Need for cognition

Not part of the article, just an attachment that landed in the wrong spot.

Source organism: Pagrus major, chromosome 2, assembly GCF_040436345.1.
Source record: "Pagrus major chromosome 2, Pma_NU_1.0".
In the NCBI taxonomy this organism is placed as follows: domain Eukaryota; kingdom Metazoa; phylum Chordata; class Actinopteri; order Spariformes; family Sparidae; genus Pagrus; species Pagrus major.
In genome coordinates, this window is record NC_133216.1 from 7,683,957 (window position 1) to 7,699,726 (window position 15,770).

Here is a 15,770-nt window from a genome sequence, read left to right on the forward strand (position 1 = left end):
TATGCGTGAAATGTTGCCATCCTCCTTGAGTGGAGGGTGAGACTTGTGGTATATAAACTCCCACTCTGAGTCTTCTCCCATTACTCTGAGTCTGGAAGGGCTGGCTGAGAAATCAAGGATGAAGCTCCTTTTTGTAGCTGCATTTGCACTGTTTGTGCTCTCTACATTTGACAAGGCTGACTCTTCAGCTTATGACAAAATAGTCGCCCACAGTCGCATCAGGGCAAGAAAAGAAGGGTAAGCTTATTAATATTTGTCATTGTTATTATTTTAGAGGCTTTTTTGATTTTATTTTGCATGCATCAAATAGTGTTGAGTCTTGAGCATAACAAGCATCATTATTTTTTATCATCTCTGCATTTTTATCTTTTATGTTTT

One variable that has been shown to relate to both intelligence and personality traits is the need for cognition (NFC), introduced by Cacioppo and Petty (1982) as a stable personality trait relating to the tendency to engage in and enjoy effortful cognitive activity. Individuals high in NFC tend to seek information when faced with a problem. Such people also think about and reflect on issues, use more rational arguments and are more open to new ideas. Individuals low in NFC, by contrast, tend to use cognitive heuristics and rely on others for information or opinions. NFC is not an ability to think, but an intrinsic motivation to think, and indeed correlates strongly with various measures of intrinsic motivation. Tanaka, Panter and Winborne (1988), for example, identified three factors in the 34-item scale, which they labelled cognitive persistence (enjoyment of engaging in cognitive tasks), cognitive confidence (confidence about engaging in cognitive activities) and cognitive complexity (preference for complex or simple information processing demands).